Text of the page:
“Budgets just feel very restrictive for a lot of people. It’s our inner child rebelling and saying, ‘You’re not the boss of me. I don’t want you telling me what to do.’ I think it’s just a reframe and remembering back to the aspect of, ‘You know what, Money? You have a job to do, and I’m your boss, so I’m going to tell you what to do. Here are your roles and responsibilities, go out, and get it done.’ Then completely boss your money since we don’t want our money to boss us. I think it’s just taking that ownership and then reframing it differently.”
Working on Your Money Mindset
There’s the budgeting and managing cash flow, but the money piece for most entrepreneurs is really scary. I asked Nechelle where we can get started if mindset is one of those things that we are working on, and if we’re not where probably should be.
“Start with compassion for yourself. Don’t look at it from the aspect of if something comes up and you don’t have a handle on it that it’s time to beat yourself up. Take the time to think about those things that make you feel icky about money. Really writing it out. Brain dumping it. Then when you have it in front of you, think about what you can replace it with. What is a behavior that you want to see? What is a behavior that you want to exhibit out of the that? Instead of feeling scared about this, how do I want to feel about this going forward?
“Bit by bit, day by day, start putting that into your repertoire of whatever it is that you’re doing around money because that’s the only way. It’s not about stopping everything right away; it’s about gradually replacing the way that we feel about something because it’s not going to change very quickly. It’s the daily stuff of being aware of what those are and combating with the new way of thinking, the new way of doing something.”
We all have stories that shape how we view finances, like the, “I can’t afford it,” conversation. It can take years to reframe that to: “We choose not to afford it. We choose to use our money on something else.”
Nechelle adds: “Now you know, okay, I just replace it with this instead. This is replacing the narrative. We have so many narratives — whether we are aware of it or we’re not aware of it. Just really looking at that language and questioning and asking yourself, ‘Is this true?’ No. Then why are you taking up space in my head? Why am I behaving this way? Really challenge these things when they come up. Just say, ‘Oh, no. I’m going to do it this way instead.’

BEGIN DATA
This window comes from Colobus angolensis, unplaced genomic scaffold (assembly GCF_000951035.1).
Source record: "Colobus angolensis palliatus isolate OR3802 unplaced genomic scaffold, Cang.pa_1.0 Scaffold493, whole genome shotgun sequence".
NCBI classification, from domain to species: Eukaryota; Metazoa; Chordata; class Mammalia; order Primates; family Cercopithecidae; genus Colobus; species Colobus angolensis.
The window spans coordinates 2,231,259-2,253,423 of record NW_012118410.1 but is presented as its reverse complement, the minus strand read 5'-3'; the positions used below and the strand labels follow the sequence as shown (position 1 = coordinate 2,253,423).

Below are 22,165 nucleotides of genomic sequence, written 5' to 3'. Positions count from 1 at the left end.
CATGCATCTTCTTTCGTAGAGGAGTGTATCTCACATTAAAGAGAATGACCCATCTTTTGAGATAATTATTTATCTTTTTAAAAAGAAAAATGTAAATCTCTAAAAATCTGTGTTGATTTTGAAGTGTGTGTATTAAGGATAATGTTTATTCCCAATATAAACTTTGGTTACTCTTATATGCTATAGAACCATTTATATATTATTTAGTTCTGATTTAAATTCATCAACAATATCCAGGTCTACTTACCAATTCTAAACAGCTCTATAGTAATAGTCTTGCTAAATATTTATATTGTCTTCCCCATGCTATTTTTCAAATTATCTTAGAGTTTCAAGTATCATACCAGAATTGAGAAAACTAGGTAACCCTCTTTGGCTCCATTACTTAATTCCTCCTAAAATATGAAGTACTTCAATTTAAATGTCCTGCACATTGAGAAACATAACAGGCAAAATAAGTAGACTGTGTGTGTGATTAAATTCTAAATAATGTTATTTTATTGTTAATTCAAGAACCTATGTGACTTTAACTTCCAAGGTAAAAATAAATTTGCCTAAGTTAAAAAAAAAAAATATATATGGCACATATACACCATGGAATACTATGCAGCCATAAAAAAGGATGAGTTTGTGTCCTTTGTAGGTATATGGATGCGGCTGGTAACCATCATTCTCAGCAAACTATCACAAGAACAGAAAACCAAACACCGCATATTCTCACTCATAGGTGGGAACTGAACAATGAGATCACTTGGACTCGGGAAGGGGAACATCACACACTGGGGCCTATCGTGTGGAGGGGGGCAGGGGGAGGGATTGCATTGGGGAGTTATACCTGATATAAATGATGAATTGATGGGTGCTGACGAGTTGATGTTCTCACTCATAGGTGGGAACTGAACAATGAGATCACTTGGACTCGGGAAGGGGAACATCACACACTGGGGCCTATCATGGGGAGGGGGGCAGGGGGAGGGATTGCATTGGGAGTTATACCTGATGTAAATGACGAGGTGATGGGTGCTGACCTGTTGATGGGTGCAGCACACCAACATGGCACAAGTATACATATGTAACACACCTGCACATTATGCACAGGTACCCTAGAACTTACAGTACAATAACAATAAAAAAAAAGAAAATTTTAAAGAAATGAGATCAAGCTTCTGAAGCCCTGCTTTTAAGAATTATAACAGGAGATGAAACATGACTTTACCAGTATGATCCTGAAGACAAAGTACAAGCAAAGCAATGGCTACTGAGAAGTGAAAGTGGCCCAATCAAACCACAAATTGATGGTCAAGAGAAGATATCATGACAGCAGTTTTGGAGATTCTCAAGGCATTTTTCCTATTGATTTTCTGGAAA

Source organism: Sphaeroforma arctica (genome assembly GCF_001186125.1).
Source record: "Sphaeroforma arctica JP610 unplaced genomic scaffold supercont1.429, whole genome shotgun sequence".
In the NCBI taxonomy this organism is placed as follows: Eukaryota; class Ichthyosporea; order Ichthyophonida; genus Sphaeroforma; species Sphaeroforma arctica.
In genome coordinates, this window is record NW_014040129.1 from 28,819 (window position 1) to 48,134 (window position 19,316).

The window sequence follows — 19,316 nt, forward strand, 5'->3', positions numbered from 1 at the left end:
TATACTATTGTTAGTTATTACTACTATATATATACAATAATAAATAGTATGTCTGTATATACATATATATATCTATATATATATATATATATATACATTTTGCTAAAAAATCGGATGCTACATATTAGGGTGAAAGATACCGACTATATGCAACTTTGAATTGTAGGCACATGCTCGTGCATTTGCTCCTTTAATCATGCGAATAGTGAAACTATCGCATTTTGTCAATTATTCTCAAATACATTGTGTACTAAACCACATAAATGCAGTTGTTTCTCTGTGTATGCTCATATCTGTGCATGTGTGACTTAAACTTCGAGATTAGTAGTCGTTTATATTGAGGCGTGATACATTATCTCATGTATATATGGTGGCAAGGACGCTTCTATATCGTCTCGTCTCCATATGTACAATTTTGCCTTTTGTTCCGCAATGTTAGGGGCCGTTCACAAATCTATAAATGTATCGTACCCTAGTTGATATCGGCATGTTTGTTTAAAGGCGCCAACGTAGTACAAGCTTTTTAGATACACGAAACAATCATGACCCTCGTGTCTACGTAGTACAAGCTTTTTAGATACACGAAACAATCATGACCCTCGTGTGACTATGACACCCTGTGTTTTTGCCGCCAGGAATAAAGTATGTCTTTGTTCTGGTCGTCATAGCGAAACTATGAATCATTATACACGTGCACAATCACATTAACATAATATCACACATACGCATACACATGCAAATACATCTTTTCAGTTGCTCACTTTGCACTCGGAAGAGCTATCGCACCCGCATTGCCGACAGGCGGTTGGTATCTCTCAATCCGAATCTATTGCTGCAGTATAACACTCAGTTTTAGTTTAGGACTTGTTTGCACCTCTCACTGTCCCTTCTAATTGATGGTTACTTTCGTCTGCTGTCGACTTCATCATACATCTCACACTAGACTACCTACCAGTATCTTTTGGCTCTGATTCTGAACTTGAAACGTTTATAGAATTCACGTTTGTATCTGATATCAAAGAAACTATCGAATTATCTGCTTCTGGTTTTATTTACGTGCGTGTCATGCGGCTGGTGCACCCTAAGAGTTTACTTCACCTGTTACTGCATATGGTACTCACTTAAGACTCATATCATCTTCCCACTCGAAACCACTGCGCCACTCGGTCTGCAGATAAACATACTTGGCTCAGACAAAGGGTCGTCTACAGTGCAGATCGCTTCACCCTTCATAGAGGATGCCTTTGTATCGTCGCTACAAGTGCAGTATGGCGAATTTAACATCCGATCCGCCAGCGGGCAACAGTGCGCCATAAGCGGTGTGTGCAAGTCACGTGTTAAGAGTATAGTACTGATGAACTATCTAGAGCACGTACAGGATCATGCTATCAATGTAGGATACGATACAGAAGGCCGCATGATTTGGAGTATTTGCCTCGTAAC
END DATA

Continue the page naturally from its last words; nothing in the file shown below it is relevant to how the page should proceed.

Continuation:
“The only way to change something is to bring it to light. Don’t keep it in the dark. Talk about it. Have the courageous conversations. Talk about these things, and that’s the only way that we could eventually start seeing different perspectives and different aspects around what is going on with money that we may not have been able to figure out for ourselves.”
Summary: Three Money Basics Lessons
- Money needs a job. Every dollar in your business (or life) needs to know what it’s doing, and you’re the boss of that. Either you’re the boss, or the money will be the boss of you.
- When it comes to your revenue goals, you need to be specific. There’s no point in having goals that aren’t connected to what you really want. Are they supporting your vision? Are they serving you? If not, it will be hard to make them happen and do the work required. And it’s okay to have goals that are beyond just paying the bills.
- Mindset is everything. Money can be transactional, it can be emotional, and we need to find a way to make that work for us and remove all the shame, fear, and judgment. Like my story about “I can’t afford it,” subtle shifts and doing the work on our beliefs and values around money can make a significant difference in how we deal with our money, and we can use it as a tool in our lives.
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As a Financial Strategist, Nechelle Bartley works 1:1 with professionals and entrepreneurs to make their vision boards a financial reality. She examines her clients’ mindsets, habits, and roadblocks and gets real with their current financial situation and reviews ALL of their options to develop an inside out financial strategy centered on maximizing their cash flow and decisions with their money.